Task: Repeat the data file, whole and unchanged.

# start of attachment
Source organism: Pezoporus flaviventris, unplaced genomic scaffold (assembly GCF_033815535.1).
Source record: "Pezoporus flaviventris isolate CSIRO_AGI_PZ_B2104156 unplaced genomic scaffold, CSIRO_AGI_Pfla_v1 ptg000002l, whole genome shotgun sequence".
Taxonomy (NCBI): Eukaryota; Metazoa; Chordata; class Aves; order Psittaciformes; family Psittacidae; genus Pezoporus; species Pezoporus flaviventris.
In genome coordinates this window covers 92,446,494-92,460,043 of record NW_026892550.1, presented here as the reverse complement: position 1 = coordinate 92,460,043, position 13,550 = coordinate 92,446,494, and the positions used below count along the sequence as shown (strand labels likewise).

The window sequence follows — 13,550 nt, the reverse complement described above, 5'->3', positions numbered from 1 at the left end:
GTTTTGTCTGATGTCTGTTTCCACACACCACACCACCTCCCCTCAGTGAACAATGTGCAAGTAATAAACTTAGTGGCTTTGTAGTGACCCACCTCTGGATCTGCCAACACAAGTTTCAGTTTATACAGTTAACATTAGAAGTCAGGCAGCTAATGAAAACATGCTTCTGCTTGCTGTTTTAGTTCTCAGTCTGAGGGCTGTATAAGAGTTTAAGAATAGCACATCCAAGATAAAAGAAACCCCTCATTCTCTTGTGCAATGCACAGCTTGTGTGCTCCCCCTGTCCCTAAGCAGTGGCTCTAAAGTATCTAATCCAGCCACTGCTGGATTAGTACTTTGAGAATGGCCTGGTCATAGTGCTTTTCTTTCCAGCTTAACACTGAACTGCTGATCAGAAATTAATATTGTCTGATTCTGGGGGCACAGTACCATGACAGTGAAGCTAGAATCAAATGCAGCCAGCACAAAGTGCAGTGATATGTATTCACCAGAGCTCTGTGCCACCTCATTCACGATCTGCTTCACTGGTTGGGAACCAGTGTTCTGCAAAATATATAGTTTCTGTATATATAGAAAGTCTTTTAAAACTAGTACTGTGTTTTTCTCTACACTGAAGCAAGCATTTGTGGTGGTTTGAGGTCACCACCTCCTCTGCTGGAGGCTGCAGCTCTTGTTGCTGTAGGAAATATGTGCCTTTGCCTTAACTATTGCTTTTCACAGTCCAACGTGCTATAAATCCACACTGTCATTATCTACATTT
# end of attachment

Source organism: Pezoporus flaviventris, unplaced genomic scaffold (assembly GCF_033815535.1).
Source record: "Pezoporus flaviventris isolate CSIRO_AGI_PZ_B2104156 unplaced genomic scaffold, CSIRO_AGI_Pfla_v1 ptg000002l, whole genome shotgun sequence".
Taxonomy (NCBI): Eukaryota; Metazoa; Chordata; class Aves; order Psittaciformes; family Psittacidae; genus Pezoporus; species Pezoporus flaviventris.
In genome coordinates this window covers 92,446,494-92,460,043 of record NW_026892550.1, presented here as the reverse complement: position 1 = coordinate 92,460,043, position 13,550 = coordinate 92,446,494, and the positions used below count along the sequence as shown (strand labels likewise).

The window sequence follows — 13,550 nt, the reverse complement described above, 5'->3', positions numbered from 1 at the left end:
GTTTTGTCTGATGTCTGTTTCCACACACCACACCACCTCCCCTCAGTGAACAATGTGCAAGTAATAAACTTAGTGGCTTTGTAGTGACCCACCTCTGGATCTGCCAACACAAGTTTCAGTTTATACAGTTAACATTAGAAGTCAGGCAGCTAATGAAAACATGCTTCTGCTTGCTGTTTTAGTTCTCAGTCTGAGGGCTGTATAAGAGTTTAAGAATAGCACATCCAAGATAAAAGAAACCCCTCATTCTCTTGTGCAATGCACAGCTTGTGTGCTCCCCCTGTCCCTAAGCAGTGGCTCTAAAGTATCTAATCCAGCCACTGCTGGATTAGTACTTTGAGAATGGCCTGGTCATAGTGCTTTTCTTTCCAGCTTAACACTGAACTGCTGATCAGAAATTAATATTGTCTGATTCTGGGGGCACAGTACCATGACAGTGAAGCTAGAATCAAATGCAGCCAGCACAAAGTGCAGTGATATGTATTCACCAGAGCTCTGTGCCACCTCATTCACGATCTGCTTCACTGGTTGGGAACCAGTGTTCTGCAAAATATATAGTTTCTGTATATATAGAAAGTCTTTTAAAACTAGTACTGTGTTTTTCTCTACACTGAAGCAAGCATTTGTGGTGGTTTGAGGTCACCACCTCCTCTGCTGGAGGCTGCAGCTCTTGTTGCTGTAGGAAATATGTGCCTTTGCCTTAACTATTGCTTTTCACAGTCCAACGTGCTATAAATCCACACTGTCATTATCTACATTT